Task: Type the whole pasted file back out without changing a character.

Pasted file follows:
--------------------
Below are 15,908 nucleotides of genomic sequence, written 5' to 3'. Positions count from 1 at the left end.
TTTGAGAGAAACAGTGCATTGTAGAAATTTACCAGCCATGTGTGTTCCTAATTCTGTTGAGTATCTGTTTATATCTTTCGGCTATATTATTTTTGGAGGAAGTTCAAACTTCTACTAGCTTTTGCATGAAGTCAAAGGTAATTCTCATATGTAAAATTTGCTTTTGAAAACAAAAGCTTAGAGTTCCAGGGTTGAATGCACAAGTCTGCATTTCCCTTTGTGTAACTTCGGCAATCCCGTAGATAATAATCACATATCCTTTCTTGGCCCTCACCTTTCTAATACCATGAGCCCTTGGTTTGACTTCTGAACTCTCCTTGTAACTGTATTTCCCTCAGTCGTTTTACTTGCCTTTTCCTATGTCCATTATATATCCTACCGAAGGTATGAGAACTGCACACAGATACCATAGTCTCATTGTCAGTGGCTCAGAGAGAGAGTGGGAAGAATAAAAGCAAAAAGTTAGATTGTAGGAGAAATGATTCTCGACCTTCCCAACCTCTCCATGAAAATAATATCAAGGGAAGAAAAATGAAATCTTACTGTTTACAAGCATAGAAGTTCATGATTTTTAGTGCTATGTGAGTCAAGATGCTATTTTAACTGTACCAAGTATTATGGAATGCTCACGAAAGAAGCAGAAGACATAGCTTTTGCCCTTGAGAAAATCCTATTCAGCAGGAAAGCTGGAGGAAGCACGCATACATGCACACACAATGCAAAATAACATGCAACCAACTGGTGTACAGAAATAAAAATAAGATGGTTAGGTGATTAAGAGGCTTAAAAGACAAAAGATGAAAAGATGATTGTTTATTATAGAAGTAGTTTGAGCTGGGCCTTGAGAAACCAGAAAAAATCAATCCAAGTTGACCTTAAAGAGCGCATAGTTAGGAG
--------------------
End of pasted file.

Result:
Below are 15,908 nucleotides of genomic sequence, written 5' to 3'. Positions count from 1 at the left end.
TTTGAGAGAAACAGTGCATTGTAGAAATTTACCAGCCATGTGTGTTCCTAATTCTGTTGAGTATCTGTTTATATCTTTCGGCTATATTATTTTTGGAGGAAGTTCAAACTTCTACTAGCTTTTGCATGAAGTCAAAGGTAATTCTCATATGTAAAATTTGCTTTTGAAAACAAAAGCTTAGAGTTCCAGGGTTGAATGCACAAGTCTGCATTTCCCTTTGTGTAACTTCGGCAATCCCGTAGATAATAATCACATATCCTTTCTTGGCCCTCACCTTTCTAATACCATGAGCCCTTGGTTTGACTTCTGAACTCTCCTTGTAACTGTATTTCCCTCAGTCGTTTTACTTGCCTTTTCCTATGTCCATTATATATCCTACCGAAGGTATGAGAACTGCACACAGATACCATAGTCTCATTGTCAGTGGCTCAGAGAGAGAGTGGGAAGAATAAAAGCAAAAAGTTAGATTGTAGGAGAAATGATTCTCGACCTTCCCAACCTCTCCATGAAAATAATATCAAGGGAAGAAAAATGAAATCTTACTGTTTACAAGCATAGAAGTTCATGATTTTTAGTGCTATGTGAGTCAAGATGCTATTTTAACTGTACCAAGTATTATGGAATGCTCACGAAAGAAGCAGAAGACATAGCTTTTGCCCTTGAGAAAATCCTATTCAGCAGGAAAGCTGGAGGAAGCACGCATACATGCACACACAATGCAAAATAACATGCAACCAACTGGTGTACAGAAATAAAAATAAGATGGTTAGGTGATTAAGAGGCTTAAAAGACAAAAGATGAAAAGATGATTGTTTATTATAGAAGTAGTTTGAGCTGGGCCTTGAGAAACCAGAAAAAATCAATCCAAGTTGACCTTAAAGAGCGCATAGTTAGGAG